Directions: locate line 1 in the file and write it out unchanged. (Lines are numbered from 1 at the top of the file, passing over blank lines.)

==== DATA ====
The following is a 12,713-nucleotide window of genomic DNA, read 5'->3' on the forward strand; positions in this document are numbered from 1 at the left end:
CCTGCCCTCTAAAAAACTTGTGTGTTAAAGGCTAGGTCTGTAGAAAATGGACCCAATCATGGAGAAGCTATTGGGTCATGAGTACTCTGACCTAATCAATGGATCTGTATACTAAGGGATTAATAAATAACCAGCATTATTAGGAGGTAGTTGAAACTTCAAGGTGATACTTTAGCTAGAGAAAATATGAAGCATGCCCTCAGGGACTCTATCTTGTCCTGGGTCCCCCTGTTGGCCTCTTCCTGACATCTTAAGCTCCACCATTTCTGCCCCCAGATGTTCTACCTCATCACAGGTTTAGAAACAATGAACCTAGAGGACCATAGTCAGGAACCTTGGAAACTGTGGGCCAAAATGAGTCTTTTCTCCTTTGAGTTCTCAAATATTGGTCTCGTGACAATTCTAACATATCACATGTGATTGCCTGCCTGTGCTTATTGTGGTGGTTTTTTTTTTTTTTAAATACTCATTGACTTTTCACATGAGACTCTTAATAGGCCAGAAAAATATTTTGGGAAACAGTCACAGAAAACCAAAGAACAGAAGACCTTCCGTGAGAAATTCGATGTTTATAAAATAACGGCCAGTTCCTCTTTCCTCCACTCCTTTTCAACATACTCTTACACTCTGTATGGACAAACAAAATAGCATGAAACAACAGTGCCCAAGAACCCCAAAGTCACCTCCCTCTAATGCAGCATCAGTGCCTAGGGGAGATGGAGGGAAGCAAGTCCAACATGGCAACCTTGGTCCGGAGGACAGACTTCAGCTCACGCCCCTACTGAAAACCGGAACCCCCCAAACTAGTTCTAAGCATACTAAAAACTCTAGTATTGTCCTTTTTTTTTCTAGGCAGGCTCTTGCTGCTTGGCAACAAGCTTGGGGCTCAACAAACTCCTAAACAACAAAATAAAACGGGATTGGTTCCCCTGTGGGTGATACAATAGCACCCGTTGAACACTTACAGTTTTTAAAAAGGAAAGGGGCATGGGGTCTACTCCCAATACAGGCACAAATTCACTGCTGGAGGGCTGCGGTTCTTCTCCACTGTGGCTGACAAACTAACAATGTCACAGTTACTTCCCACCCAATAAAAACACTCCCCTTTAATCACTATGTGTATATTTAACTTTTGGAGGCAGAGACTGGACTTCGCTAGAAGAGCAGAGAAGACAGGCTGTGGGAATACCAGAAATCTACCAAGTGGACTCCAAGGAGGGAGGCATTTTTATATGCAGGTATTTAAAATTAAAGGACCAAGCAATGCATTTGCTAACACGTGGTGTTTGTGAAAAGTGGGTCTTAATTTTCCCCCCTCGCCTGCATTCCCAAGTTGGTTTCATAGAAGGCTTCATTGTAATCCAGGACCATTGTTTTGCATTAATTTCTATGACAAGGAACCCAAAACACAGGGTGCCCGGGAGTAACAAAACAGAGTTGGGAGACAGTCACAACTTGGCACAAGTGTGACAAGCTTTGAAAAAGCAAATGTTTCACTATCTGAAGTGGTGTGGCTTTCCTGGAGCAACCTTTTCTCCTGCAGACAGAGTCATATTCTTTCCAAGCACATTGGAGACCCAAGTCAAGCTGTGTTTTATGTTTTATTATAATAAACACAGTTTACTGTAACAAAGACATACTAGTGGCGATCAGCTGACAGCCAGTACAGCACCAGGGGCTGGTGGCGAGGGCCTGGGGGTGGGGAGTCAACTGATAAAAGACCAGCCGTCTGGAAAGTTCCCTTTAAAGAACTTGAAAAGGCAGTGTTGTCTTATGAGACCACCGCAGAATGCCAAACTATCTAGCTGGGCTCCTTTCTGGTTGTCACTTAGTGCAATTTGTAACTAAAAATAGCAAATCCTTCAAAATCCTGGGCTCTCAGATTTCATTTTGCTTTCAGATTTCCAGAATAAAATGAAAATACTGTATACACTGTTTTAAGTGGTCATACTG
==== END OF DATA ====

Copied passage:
The following is a 12,713-nucleotide window of genomic DNA, read 5'->3' on the forward strand; positions in this document are numbered from 1 at the left end: